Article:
Part III of the “Avoiding Major Pitfalls at the Closing Table” series covers townhouse sales. This type of property is a beast of its own nature. Unlike condominiums and cooperatives, you are your own management company and superintendent. This means you have to make sure all City, DoB and utility-related items are in place in order to have a successful closing. These tips will help you prepare:
PART III: Townhouses
- Judgments Against Seller: Check for any judgments against the seller. They must be resolved to receive a clear title.
- Survey/Encroachment: It is best to conduct a survey prior to closing so you can determine if there are any encroachments on the property or any adjacent properties. The title company will need to have documentation at closing to record any agreed upon survey changes with adjacent properties.
- Environmental Control Board Violation: Sellers should make sure there are no fines against the property no matter how small. It will be found on the title continuation and must be paid to receive a clear title.
- Sidewalk Violation: This is a major issue in townhouse closings. If the City has filed a violation prior to contract signing it is the responsibility of the seller to remedy it. If it is not remedied, some lenders will not allow the closing to take place until it is fixed.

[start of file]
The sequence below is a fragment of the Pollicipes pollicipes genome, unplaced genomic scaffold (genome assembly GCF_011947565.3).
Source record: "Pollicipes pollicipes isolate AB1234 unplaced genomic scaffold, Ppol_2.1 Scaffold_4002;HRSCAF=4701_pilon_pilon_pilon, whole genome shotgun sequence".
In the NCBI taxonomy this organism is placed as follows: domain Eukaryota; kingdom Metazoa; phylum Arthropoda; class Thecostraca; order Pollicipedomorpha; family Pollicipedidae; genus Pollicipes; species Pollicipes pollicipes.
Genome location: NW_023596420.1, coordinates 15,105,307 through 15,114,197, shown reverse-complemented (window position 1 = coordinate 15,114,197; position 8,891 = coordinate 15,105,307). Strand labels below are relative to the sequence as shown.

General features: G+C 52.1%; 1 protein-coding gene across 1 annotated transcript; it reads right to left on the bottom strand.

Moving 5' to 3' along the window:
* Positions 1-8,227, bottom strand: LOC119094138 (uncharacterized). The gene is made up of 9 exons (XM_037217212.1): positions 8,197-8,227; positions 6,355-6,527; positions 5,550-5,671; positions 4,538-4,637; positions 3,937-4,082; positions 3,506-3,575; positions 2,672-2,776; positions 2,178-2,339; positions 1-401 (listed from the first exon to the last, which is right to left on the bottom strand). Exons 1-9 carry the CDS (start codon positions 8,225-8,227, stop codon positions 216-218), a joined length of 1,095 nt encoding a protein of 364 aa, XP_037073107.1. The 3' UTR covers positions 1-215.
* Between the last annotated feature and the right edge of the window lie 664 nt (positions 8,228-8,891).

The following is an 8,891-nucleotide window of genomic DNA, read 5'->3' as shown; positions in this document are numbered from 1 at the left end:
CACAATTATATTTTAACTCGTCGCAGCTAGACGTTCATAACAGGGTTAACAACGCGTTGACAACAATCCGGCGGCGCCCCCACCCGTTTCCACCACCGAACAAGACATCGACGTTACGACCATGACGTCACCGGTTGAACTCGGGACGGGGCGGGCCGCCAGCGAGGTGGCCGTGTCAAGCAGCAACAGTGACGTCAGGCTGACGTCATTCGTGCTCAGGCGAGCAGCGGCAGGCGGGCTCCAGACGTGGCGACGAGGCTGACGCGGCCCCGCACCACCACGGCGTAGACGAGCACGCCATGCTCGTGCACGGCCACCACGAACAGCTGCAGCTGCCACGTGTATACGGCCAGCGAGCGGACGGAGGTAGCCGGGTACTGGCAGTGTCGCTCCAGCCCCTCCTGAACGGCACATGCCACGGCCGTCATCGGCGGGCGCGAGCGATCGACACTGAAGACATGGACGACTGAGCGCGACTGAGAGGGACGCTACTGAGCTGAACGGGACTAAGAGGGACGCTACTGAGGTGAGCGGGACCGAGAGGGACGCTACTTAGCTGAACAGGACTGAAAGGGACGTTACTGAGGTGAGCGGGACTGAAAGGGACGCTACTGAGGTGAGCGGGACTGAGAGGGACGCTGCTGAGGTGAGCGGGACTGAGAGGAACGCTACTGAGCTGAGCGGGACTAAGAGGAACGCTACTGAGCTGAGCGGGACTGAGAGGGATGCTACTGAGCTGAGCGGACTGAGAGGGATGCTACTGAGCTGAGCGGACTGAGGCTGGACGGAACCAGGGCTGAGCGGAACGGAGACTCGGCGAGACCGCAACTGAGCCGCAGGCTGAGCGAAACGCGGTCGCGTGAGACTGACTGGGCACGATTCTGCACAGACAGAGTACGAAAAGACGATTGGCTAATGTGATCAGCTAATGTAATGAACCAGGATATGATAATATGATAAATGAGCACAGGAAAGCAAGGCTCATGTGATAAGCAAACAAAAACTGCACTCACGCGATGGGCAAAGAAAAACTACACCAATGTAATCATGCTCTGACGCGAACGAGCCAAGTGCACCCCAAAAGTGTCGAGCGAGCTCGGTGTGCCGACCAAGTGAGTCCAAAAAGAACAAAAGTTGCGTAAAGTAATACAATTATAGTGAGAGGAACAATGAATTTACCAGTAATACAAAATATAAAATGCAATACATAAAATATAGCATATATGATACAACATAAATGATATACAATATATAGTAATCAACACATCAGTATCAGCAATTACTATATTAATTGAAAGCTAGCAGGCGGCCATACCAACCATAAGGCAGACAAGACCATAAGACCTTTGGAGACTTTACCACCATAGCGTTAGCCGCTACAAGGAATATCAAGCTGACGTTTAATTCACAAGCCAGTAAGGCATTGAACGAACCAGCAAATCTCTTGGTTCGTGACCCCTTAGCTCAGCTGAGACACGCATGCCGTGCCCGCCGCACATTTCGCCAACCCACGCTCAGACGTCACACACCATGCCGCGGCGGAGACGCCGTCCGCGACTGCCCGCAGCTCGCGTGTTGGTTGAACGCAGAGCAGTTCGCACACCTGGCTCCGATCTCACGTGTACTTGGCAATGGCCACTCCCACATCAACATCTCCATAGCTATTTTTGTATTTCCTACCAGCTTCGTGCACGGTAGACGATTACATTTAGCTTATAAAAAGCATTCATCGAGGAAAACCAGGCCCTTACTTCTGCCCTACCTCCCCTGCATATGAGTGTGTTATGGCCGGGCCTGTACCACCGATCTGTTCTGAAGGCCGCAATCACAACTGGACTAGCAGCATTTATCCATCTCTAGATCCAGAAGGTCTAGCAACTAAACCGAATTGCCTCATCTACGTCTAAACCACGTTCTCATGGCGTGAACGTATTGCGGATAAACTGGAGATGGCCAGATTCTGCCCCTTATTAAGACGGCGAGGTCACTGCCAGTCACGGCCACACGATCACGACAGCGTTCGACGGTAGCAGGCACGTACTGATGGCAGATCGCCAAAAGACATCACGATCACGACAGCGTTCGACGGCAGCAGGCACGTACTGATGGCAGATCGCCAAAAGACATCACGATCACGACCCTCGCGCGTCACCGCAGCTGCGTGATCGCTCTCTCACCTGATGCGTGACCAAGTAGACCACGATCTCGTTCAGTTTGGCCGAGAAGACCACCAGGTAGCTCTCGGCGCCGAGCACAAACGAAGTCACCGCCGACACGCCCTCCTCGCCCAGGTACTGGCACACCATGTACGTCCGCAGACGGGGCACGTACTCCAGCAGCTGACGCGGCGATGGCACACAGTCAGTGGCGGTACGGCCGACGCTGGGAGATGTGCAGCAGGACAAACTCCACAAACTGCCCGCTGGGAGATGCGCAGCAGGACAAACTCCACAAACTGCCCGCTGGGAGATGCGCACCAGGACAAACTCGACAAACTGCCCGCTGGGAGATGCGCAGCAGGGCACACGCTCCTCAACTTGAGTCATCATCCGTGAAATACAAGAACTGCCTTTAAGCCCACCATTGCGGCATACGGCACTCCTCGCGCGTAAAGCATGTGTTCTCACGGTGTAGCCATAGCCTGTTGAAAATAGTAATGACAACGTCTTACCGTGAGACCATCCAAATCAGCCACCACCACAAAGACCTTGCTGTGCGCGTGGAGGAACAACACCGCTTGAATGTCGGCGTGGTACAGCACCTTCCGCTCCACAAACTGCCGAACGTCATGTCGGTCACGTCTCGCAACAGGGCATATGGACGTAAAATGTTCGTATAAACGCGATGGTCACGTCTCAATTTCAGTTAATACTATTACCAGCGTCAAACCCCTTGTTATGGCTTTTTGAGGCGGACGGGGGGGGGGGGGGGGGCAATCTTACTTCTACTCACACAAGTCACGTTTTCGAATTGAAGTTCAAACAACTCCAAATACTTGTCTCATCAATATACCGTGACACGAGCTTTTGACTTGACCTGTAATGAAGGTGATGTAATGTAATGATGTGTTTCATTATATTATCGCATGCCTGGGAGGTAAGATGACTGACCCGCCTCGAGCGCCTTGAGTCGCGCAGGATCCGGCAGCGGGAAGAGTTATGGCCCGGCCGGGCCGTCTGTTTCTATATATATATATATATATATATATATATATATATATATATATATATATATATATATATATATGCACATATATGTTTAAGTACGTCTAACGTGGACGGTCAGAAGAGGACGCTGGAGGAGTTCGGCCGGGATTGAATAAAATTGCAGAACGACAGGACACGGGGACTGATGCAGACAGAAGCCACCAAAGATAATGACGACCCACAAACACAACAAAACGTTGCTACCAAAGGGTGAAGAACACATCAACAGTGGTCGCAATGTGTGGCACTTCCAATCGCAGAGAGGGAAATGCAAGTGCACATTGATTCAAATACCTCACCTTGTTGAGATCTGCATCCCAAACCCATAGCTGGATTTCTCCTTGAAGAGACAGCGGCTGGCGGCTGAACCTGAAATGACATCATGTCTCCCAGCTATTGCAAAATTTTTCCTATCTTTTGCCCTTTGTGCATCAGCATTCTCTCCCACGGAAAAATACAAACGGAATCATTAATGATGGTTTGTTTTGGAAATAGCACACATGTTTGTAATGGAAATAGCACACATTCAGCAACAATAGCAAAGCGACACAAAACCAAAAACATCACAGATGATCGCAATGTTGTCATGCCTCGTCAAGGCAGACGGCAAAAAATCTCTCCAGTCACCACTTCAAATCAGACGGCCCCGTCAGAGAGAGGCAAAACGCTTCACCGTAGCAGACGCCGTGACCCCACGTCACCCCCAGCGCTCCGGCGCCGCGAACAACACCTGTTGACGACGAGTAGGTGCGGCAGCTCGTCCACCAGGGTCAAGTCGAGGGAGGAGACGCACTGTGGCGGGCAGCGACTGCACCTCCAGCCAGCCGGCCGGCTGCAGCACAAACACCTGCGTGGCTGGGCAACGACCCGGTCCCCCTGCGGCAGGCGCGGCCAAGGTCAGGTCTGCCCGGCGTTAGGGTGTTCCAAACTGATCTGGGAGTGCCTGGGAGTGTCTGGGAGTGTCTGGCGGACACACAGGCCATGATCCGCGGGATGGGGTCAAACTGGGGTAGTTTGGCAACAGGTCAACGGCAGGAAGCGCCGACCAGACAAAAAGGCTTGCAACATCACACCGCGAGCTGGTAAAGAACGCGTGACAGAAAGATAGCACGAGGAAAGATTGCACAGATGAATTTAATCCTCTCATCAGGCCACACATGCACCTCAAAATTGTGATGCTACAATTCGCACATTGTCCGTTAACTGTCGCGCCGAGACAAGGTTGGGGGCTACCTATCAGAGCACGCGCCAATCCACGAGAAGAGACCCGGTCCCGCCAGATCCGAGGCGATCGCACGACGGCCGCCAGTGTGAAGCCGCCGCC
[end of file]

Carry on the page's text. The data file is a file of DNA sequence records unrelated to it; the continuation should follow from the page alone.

- Mechanic’s Lien: The title search will pull up any liens and the seller should be aware prior to closing so they can resolve each lien. This is needed to receive a clear title.
- Open Building Permit: As a seller, make sure you have sign offs from the building department to show that all your work permits are closed. Sometimes title reports will have conflicting information.
- Water Bill: The seller should attain the last water bill from the City and make sure it is paid to date.
- Covenants and Restrictions: This may reflect that there are set back lines and restrictions as to what the property can be used as. What may happen is that the title company may need to provide affirmative insurance in the lender’s title policy for these recorded documents. As a buyer, you should check to see if you will need this insurance ahead of time.